Unlike Porsche's traditional sports cars, you won't find an engine in the back of the Cayenne; instead, you get a massive 4.0-liter twin-turbo V8 in the front, that churns out 541 hp and 567 lb-ft of torque. It is an undeniable fact that the Cayenne Turbo is a fast car, even by sports car standards, but the manner in which it delivers its power is deceptive, to say the least. The V8 engine delivers its torque over a broad range, which denies the driver the satisfaction of an old-school gut-punching shove - but it also means that the Cayenne picks up speed at a rate which is almost unimaginable for a family SUV. Power is sent to all four wheels via an eight-speed Tiptronic S automatic transmission that's buttery when cruising around town, but offers convincingly responsive shifts when placed in a sportier setting. Leave the Cayenne Turbo in its most relaxed setting, and you'll be treated to wave after wave of linear, yet brute, acceleration that's guaranteed to put a smile on your face.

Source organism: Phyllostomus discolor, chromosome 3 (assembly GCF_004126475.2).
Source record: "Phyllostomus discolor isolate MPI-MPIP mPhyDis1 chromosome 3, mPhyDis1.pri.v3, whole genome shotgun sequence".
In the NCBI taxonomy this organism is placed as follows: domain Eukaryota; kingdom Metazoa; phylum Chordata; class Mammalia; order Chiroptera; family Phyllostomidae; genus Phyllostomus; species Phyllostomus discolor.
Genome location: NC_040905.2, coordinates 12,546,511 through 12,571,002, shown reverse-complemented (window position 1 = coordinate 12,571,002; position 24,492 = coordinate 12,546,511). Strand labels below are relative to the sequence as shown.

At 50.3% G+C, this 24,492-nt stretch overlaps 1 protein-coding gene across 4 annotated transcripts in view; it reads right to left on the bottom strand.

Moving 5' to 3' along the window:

We've become accustomed to modern SUVs handling like regular sedans - or at least attempting to - but the Cayenne Turbo doesn't pretend. It does. The Cayenne Turbo feels like a Porsche when you get behind the wheel: the steering is precise, and although some concessions have had to be made to make it easy to drive around town, you can still place the car with good accuracy and confidence. The damping in Sport Plus mode makes a noticeable difference to how the Cayenne responds to demanding corners, but it always manages to keep a level head and communicate when it's getting close to the edge. The optional rear-axle steering with torque vectoring technology makes the Cayenne even more telepathic: you can feel the car steering around the corner, it's back wheels following the line of the front, which adds even more driver confidence. The optional dynamic chassis control works hand-in-hand with the standard air suspension system to quell body roll while maintaining good low to mid-speed comfort. Rear-axle steering and it's PTV Plus torque-vectoring tech makes a noticeable difference to mid-corner performance and steering feel, but takes some time getting used to.